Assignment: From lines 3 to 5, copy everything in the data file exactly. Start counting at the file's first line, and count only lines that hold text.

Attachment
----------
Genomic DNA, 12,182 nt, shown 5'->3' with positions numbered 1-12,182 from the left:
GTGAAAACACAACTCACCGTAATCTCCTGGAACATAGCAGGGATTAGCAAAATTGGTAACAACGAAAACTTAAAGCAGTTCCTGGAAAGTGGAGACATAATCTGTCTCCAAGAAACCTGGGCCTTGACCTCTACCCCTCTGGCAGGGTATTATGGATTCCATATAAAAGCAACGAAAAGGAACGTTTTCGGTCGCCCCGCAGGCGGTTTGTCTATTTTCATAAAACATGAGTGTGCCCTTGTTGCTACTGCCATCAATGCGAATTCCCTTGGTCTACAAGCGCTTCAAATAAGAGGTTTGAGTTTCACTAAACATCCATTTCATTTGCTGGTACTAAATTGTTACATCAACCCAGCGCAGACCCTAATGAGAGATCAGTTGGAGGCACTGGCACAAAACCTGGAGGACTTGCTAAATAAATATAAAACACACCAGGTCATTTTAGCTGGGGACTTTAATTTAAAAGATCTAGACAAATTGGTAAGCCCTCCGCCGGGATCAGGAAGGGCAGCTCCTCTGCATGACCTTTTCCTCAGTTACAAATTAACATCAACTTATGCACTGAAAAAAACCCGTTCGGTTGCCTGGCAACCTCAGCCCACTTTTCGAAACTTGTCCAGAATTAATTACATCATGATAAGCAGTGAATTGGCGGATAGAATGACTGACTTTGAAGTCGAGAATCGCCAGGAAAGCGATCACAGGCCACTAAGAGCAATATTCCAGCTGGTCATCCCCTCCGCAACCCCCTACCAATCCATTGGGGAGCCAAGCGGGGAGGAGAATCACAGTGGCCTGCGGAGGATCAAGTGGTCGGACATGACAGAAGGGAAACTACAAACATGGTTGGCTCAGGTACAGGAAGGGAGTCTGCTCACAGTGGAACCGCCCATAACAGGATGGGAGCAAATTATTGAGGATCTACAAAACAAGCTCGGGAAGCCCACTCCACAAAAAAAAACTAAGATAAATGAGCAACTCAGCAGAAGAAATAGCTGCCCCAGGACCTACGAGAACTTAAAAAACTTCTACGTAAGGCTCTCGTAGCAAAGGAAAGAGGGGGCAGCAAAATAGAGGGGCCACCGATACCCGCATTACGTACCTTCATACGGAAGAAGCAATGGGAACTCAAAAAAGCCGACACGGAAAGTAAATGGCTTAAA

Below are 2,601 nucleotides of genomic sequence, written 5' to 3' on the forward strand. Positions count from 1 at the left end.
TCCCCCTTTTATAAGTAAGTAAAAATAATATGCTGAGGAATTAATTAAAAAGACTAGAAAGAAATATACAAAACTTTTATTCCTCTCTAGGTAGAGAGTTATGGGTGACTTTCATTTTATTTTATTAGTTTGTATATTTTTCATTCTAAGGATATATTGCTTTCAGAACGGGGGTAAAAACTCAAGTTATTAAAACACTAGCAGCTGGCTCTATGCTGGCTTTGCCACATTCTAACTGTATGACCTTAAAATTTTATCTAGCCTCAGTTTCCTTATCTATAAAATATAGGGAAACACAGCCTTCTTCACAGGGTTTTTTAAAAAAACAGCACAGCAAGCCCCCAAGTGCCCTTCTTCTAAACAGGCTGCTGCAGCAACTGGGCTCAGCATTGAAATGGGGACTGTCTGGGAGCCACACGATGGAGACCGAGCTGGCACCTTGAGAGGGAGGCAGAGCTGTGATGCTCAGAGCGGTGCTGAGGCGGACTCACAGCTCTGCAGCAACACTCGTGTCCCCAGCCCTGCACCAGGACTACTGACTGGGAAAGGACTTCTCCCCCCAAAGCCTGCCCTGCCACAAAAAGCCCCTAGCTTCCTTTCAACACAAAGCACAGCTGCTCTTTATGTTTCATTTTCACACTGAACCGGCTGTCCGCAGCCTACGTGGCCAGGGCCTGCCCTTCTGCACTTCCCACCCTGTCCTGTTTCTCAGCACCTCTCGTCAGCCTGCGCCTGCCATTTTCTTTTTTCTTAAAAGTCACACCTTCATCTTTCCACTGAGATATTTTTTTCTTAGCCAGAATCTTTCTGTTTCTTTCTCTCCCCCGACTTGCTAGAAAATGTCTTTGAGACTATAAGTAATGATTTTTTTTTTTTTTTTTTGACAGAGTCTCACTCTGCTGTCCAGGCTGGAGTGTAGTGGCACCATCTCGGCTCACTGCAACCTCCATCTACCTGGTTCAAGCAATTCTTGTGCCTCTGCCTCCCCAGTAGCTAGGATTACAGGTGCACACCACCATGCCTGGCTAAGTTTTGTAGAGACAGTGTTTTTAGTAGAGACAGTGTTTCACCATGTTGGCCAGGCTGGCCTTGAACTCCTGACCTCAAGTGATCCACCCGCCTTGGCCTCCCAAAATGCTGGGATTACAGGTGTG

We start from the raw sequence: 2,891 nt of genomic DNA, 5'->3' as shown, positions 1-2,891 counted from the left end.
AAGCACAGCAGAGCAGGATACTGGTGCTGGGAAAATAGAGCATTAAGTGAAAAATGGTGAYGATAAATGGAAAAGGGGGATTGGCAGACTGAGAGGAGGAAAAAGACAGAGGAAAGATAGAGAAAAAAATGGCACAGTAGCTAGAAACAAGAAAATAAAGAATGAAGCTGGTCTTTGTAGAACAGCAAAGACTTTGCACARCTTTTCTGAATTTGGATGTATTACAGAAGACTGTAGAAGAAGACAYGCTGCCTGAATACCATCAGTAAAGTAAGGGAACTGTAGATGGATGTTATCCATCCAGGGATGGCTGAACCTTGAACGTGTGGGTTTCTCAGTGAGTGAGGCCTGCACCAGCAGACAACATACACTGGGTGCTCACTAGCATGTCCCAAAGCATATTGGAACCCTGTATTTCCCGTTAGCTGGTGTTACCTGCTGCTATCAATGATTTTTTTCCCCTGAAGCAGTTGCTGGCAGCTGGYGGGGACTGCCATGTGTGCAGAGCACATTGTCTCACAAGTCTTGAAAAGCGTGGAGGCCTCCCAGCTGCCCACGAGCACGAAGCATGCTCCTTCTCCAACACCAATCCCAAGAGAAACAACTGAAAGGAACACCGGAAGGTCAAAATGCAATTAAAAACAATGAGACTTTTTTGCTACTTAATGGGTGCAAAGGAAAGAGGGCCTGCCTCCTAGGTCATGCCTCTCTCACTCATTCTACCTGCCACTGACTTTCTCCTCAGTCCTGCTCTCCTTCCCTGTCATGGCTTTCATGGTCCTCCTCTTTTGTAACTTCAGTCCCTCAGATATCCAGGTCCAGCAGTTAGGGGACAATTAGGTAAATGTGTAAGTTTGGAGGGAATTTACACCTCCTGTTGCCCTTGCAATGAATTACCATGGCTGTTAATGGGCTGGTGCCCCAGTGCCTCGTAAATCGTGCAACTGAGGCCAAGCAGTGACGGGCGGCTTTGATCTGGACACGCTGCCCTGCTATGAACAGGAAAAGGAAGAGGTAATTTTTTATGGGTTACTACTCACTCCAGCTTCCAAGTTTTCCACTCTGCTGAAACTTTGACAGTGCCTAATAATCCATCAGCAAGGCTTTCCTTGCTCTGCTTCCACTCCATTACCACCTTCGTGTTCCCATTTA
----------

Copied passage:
Below are 2,601 nucleotides of genomic sequence, written 5' to 3' on the forward strand. Positions count from 1 at the left end.
TCCCCCTTTTATAAGTAAGTAAAAATAATATGCTGAGGAATTAATTAAAAAGACTAGAAAGAAATATACAAAACTTTTATTCCTCTCTAGGTAGAGAGTTATGGGTGACTTTCATTTTATTTTATTAGTTTGTATATTTTTCATTCTAAGGATATATTGCTTTCAGAACGGGGGTAAAAACTCAAGTTATTAAAACACTAGCAGCTGGCTCTATGCTGGCTTTGCCACATTCTAACTGTATGACCTTAAAATTTTATCTAGCCTCAGTTTCCTTATCTATAAAATATAGGGAAACACAGCCTTCTTCACAGGGTTTTTTAAAAAAACAGCACAGCAAGCCCCCAAGTGCCCTTCTTCTAAACAGGCTGCTGCAGCAACTGGGCTCAGCATTGAAATGGGGACTGTCTGGGAGCCACACGATGGAGACCGAGCTGGCACCTTGAGAGGGAGGCAGAGCTGTGATGCTCAGAGCGGTGCTGAGGCGGACTCACAGCTCTGCAGCAACACTCGTGTCCCCAGCCCTGCACCAGGACTACTGACTGGGAAAGGACTTCTCCCCCCAAAGCCTGCCCTGCCACAAAAAGCCCCTAGCTTCCTTTCAACACAAAGCACAGCTGCTCTTTATGTTTCATTTTCACACTGAACCGGCTGTCCGCAGCCTACGTGGCCAGGGCCTGCCCTTCTGCACTTCCCACCCTGTCCTGTTTCTCAGCACCTCTCGTCAGCCTGCGCCTGCCATTTTCTTTTTTCTTAAAAGTCACACCTTCATCTTTCCACTGAGATATTTTTTTCTTAGCCAGAATCTTTCTGTTTCTTTCTCTCCCCCGACTTGCTAGAAAATGTCTTTGAGACTATAAGTAATGATTTTTTTTTTTTTTTTTTGACAGAGTCTCACTCTGCTGTCCAGGCTGGAGTGTAGTGGCACCATCTCGGCTCACTGCAACCTCCATCTACCTGGTTCAAGCAATTCTTGTGCCTCTGCCTCCCCAGTAGCTAGGATTACAGGTGCACACCACCATGCCTGGCTAAGTTTTGTAGAGACAGTGTTTTTAGTAGAGACAGTGTTTCACCATGTTGGCCAGGCTGGCCTTGAACTCCTGACCTCAAGTGATCCACCCGCCTTGGCCTCCCAAAATGCTGGGATTACAGGTGTG

We start from the raw sequence: 2,891 nt of genomic DNA, 5'->3' as shown, positions 1-2,891 counted from the left end.